Search for Dakota Aircraft A65-83
As the result of a request by the family of one of the missing soldiers, UWC-A looked into claims that the search for the missing Dakota may have missed vital areas between Ambon and Darwin where the plane may have crashed. All available information was re-examined, including hearsay evidence about radio messages which were attributed to the missing plane after the last known received message.
Extensive searches in December 1945, after the plane went missing, were made over 18 days and included no less than 52 individual search and rescue flights, a dedicated patrol of several naval vessels and every out-going aircraft from Darwin for the 10 days after the plane went missing was briefed to keep a look out for the missing plane and its crew.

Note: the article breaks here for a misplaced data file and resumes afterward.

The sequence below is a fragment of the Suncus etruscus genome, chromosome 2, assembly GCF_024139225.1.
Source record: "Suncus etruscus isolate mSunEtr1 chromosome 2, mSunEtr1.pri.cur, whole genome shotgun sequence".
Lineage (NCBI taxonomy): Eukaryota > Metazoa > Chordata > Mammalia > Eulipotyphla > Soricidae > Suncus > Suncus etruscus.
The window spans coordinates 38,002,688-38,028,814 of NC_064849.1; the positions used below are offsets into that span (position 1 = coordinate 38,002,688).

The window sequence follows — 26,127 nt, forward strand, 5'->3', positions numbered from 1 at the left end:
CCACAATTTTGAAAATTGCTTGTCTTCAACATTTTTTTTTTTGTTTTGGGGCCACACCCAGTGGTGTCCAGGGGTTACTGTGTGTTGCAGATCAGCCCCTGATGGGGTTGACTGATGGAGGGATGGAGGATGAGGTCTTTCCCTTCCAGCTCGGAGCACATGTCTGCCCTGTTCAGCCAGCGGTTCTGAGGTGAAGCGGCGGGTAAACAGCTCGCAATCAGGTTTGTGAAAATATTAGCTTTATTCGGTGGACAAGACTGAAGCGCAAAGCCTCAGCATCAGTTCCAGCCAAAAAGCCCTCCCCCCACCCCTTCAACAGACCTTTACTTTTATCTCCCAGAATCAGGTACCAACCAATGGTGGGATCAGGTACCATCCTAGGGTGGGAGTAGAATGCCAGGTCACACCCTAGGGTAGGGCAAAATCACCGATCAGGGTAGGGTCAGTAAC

The search was extensive, covering an area of 14,620 nautical miles, and in line with what would have been done if the plane went missing today.
The UWC-A investigation determined that based on the planes last known location, the weather and its direction of travel, all possible search areas had been covered by the original search parties in 1945. It was considered unlikely, based on all the evidence to hand, that the plane attempted to return to Ambon or to divert to another land mass. The most likely conclusion is that the plane crashed at sea.
The case remains open.
UWC-A is asking that any one who may be related to the personnel listed on the manifest to army.uwc [at] defence.gov.au (contact UWC-A) and register as next of kin.